training or learning?
The shift from undertaking externally-provided training courses to learning on-the-job was initially driven by budget restraints. The emphasis is increasingly being placed on integrated continuous learning, aligned with and supporting organisational strategy and business objectives, and facilitated by line managers.
Learning and talent development opportunities continue to be a significant factor for effective recruitment and retention. It boosts the employer brand and employee value proposition. Effective learning and development programmes are important for engagement too: Randstad’s Fulfillment@Work report shows fulfillment at work derives largely from job satisfaction – particularly opportunities for learning new skills – and the absence of these is one of the main causes of voluntary staff turnover.
The basic distinction between training and learning remains the same. In ‘Helping people learn: strategies for moving from training to learning’, Jake Reynolds writes: “Training has a tendency to react to present needs... to transfer large amounts of information rather than build on the knowledge of participants... detached from the context in which work is produced.”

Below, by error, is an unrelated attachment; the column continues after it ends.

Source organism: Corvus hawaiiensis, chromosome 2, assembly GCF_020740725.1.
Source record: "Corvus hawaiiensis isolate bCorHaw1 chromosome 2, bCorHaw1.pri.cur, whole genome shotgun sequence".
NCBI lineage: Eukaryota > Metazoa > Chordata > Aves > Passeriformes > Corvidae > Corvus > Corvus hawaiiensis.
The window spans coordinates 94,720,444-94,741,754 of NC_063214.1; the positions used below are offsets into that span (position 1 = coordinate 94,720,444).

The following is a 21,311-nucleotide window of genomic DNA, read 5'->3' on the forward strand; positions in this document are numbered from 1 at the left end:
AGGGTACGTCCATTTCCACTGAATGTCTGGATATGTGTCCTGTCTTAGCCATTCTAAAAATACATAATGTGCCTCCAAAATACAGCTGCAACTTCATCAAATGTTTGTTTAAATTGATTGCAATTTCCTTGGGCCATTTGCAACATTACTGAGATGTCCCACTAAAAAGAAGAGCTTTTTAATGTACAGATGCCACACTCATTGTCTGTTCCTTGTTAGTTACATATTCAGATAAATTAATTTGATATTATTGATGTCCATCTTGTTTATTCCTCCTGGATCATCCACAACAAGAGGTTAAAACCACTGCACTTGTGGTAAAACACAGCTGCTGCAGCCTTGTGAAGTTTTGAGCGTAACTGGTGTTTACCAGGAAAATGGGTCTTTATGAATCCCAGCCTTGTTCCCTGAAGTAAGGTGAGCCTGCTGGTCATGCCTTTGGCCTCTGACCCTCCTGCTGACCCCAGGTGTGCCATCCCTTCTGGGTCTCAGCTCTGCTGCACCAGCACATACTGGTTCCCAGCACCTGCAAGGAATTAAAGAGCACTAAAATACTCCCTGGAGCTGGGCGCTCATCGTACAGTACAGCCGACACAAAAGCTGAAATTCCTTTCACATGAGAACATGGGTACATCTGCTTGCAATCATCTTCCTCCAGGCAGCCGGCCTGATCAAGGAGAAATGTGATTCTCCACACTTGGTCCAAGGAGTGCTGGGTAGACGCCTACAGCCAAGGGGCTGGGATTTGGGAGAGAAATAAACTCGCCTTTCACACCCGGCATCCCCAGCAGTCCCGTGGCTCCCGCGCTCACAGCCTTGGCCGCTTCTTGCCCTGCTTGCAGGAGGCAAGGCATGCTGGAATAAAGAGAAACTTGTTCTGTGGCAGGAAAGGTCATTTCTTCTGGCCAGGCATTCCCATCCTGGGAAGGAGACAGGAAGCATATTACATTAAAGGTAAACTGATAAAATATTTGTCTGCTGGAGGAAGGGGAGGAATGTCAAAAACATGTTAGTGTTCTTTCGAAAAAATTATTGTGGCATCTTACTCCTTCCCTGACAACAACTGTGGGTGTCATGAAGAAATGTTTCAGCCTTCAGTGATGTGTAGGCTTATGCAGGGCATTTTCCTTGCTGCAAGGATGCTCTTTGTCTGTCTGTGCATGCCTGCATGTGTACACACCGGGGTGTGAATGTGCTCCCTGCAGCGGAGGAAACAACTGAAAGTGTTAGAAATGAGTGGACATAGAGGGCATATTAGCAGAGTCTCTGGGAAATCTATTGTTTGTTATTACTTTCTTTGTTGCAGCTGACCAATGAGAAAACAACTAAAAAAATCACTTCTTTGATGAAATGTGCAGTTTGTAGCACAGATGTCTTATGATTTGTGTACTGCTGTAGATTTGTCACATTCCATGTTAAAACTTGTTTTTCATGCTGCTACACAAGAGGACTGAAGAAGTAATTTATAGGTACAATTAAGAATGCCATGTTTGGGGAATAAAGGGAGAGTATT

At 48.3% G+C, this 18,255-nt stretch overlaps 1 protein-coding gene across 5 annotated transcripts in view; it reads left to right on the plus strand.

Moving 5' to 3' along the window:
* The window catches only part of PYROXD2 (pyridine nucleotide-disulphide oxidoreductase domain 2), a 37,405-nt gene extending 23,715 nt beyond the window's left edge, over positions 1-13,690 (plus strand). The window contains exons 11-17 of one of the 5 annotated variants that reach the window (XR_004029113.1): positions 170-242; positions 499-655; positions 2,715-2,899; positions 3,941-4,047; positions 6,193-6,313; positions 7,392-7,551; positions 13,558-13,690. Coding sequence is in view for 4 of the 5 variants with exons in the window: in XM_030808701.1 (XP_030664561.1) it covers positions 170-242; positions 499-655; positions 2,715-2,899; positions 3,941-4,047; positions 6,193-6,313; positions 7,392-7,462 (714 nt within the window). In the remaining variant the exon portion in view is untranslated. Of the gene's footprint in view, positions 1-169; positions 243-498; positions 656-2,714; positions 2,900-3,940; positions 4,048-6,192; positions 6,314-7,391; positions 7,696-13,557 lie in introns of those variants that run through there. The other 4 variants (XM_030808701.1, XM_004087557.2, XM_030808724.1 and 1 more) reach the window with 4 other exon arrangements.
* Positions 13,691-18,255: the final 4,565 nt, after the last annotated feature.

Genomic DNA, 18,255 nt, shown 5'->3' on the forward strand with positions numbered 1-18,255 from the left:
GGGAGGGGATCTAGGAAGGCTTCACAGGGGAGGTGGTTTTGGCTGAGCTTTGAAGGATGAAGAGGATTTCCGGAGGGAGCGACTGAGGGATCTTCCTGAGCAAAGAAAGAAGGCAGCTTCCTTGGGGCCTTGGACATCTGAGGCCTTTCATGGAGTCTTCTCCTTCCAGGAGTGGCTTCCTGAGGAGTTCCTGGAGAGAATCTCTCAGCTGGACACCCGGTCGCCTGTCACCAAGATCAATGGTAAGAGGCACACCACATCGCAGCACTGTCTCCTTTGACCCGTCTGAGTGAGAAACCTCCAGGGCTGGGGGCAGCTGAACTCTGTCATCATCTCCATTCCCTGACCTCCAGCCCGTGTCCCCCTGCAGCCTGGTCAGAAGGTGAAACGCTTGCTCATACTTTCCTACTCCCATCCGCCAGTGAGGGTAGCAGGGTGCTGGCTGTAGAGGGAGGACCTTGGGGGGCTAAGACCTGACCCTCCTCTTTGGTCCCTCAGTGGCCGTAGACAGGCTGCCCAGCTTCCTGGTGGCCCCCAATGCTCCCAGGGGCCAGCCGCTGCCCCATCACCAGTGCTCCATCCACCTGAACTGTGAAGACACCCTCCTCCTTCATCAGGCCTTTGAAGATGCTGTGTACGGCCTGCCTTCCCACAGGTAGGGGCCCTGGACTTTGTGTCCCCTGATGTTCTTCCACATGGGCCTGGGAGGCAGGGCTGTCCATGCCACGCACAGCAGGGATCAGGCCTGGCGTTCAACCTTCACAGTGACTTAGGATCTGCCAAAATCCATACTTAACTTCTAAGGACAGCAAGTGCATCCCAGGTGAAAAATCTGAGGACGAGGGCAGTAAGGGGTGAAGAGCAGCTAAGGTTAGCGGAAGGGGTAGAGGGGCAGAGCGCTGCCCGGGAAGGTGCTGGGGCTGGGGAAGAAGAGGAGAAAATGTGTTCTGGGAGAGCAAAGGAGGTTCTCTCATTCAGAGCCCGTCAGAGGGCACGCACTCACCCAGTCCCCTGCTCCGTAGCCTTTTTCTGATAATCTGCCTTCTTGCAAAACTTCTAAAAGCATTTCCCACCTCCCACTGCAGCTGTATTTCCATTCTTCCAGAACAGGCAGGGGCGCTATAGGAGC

Learning, in contrast, can be described as supporting, accelerating and directing learning interventions at a group or individual level in the context of the workplace to support the organisational strategy and processes needed to put new ideas into practice.
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